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Wed, Jul-17-02, 14:09
I would like to investigate the effect that the food I eat has on my blood sugar levels, and for this purpose, I've just bought an "Accu-Chek Advantage." In particular, it would be good to try and simulate the "Glucose Tolerance Test" that Atkins describes as closesly as possible in the comfort of my own bedsit, and I have questions about this.

Firstly - when Atkins says normal fasting is 70-100 mg% - does "fasting" mean just before you take the test glucose dose? Or does it mean something else?

Secondly - Atkins says that the test traces your sugar for five to six hours after you take a test dose of glucose with no other food or beverage. Presumably that means that you mustn't eat or drink anything else for a certain amount of time before this. Does anyone know how long that is?

Thirdly - what would you suggest I use for this "test" dose? I'm thinking a little bottle of Lucozade, or should it be a bit more controlled than that? (Still, I guess I could always do it again if I mess it up, it'll be good to have a bit of a play with the machine so that I can get used to it. Ten test strips and lancets were included in the package, so I don't suppose extra ones will be expensive.)

Fourthly - Atkins lists what he considers normal results in mg% - but my self testing kit gives readings in mmol/L - whatever they are. How do you convert between mg% and mmol/L?

I asked the bloke in the store if any of the testing kits test insulin levels too, but they don't, so I went for the cheapest sugar test kit, which was the "Accu-Chek Advantage", 17.63 including VAT at 17.5%, includes batteries, ten test strips and lancets, and two bottles of "pretend blood" with a known amount of glucose, that you can test if you think this gizmo isn't working properly.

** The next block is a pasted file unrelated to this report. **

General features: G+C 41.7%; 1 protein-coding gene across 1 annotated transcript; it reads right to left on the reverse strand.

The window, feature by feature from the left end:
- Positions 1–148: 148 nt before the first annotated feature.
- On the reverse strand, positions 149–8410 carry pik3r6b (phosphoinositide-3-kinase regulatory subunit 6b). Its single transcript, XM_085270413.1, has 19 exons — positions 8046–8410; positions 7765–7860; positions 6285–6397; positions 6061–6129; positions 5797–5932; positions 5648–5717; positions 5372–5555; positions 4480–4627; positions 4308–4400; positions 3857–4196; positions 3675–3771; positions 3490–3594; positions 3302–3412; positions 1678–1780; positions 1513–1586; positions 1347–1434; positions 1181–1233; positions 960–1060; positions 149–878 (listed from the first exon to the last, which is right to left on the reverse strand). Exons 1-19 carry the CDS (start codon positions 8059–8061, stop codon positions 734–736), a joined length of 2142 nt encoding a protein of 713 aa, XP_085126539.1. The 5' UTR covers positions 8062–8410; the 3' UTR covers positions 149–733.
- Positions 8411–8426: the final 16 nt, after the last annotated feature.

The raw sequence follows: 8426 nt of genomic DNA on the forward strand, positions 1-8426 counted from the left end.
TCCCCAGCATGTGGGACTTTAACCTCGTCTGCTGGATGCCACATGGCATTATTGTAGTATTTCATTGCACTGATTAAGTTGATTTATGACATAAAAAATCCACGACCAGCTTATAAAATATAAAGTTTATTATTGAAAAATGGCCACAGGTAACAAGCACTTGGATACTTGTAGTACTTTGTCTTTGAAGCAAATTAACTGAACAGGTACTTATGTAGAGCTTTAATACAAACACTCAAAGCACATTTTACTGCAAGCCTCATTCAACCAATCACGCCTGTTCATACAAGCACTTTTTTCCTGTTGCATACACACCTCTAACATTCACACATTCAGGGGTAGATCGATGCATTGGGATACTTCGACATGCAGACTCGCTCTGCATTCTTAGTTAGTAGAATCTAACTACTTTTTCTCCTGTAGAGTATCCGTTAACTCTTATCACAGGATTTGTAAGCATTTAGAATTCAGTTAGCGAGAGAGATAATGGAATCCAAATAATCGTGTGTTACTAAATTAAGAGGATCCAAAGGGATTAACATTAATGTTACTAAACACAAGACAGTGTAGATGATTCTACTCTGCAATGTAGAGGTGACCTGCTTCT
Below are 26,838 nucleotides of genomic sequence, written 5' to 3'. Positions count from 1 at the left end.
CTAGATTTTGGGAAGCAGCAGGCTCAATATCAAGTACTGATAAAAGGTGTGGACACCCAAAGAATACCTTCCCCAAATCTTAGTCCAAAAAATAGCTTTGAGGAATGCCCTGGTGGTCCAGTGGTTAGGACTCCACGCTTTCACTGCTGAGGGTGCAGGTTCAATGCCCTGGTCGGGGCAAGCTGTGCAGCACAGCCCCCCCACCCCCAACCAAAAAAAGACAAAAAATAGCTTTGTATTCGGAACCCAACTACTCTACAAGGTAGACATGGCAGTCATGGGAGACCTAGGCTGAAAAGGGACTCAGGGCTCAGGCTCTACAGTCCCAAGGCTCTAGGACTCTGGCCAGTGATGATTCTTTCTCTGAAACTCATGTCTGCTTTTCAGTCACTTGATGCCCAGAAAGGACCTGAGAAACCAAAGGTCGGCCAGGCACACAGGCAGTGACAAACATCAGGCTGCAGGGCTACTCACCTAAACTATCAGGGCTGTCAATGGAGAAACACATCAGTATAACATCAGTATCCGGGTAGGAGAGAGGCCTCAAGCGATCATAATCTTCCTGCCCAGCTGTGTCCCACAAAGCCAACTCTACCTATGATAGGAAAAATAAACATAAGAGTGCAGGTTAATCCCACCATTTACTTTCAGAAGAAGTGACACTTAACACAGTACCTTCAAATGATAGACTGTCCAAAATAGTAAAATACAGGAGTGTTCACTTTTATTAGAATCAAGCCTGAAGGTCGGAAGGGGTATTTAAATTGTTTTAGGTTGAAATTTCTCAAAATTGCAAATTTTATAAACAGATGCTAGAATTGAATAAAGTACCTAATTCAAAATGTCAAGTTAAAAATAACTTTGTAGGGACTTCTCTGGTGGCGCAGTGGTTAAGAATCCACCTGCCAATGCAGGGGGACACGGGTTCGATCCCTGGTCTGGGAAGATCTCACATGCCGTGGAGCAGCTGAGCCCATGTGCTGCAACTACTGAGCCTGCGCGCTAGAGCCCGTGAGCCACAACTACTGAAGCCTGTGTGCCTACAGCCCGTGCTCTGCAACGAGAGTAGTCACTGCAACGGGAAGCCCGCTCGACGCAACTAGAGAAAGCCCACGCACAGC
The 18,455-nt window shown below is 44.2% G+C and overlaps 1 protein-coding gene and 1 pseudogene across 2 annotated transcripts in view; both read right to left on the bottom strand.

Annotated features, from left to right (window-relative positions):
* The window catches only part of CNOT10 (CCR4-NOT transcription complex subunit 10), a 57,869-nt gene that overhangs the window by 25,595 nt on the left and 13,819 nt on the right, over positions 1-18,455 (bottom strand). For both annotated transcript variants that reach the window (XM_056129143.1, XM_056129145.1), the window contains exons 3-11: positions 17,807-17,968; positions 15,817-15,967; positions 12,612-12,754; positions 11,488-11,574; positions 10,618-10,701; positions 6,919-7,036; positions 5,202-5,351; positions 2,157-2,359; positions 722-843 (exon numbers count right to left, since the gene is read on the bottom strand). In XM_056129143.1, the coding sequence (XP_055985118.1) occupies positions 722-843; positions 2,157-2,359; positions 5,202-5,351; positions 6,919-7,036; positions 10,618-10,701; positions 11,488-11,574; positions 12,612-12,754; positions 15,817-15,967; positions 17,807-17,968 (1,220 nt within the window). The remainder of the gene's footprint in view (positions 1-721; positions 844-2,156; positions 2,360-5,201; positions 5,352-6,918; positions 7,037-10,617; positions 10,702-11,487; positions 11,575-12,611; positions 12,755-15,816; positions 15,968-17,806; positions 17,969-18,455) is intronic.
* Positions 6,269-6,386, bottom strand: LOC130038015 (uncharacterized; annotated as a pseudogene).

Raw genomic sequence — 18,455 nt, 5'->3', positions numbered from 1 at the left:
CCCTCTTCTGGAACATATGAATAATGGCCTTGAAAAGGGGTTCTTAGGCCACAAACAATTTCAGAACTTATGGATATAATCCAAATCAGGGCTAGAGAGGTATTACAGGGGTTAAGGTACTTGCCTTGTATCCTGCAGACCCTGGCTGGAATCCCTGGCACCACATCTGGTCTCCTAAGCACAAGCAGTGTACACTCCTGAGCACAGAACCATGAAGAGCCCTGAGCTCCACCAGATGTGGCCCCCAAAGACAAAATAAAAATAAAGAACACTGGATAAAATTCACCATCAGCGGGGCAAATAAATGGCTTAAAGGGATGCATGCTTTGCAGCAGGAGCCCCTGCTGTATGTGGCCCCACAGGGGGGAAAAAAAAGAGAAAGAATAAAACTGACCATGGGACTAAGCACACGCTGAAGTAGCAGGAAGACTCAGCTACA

Thanks. :)

Wed, Jul-17-02, 19:36
When I had a fasting blood glucose test done at the Doctor's office, he said not to have food after midnight for a test the next morning. I suppose fasting would mean at least 8 hours without food or liquid, other than water.

doreen T
Wed, Jul-17-02, 23:20
hi squidgy,

Firstly - fasting means at least 8 hrs without food or drink except for water. And other than the glucose load, you don't eat or drink except for water during the test as well. If you smoke, don't do that either, since nicotine will alter insulin response. That includes nicotine gum and patches too.

Secondly - Hmm .. most GTT's run over 3 hrs ... the blood is checked in the fasting state, the glucose is consumed, then blood checked at 30 min, 1 hr, 2 hr and 3 hr. Perhaps a longer test is run at Dr Atkins clinic in New York?

Thirdly - only glucose or dextrose are used. Fructose, fruit juices or drinks sweetened with fructose or high-fructose corn syrup are unsuitable. Fructose doesn't require insulin, therefore it's rapidly absorbed into the cells. So rapidly, that a blood test will not detect a rise in blood sugar.

As for the testing strips ... my dear fellow they ARE expensive. Chances are good that a box of 50 strips will cost as much as the meter, if not more. But .. the bright side is .. if tracking your blood sugar enables you to detect a problem early, then it could ultimately save you from high medical costs later.

Fourthly - 1 mmol/L = 18 mg/dL But, if you're feeling mathematically challenged ;) .. here's a handy dandy calculator from About.com for converting mmol/L to mg/dL (http://diabetes.about.com/library/blforms/blconversioncalc.htm) and vice versa.

My opinion is that trying to do a GTT on your own is unwise. You could experience a hypoglycemic episode, become quite nauseous and even pass out. However, checking your blood sugar after challenging with certain carb foods to see how you react isn't a bad idea at all. Karen posted an article from holdthetoast.com about Doing Your Own Low Carb Research (http://forum.lowcarber.org/showthread.php?s=&threadid=32471). You might want to have a look at that. As well, a member did her own testing, and posted the results here What makes your insulin spike??? (http://forum.lowcarber.org/showthread.php?s=&postid=270202#post270202)



Thu, Jul-18-02, 03:54
Thanks ever so much for the info, it's really appreciated. :)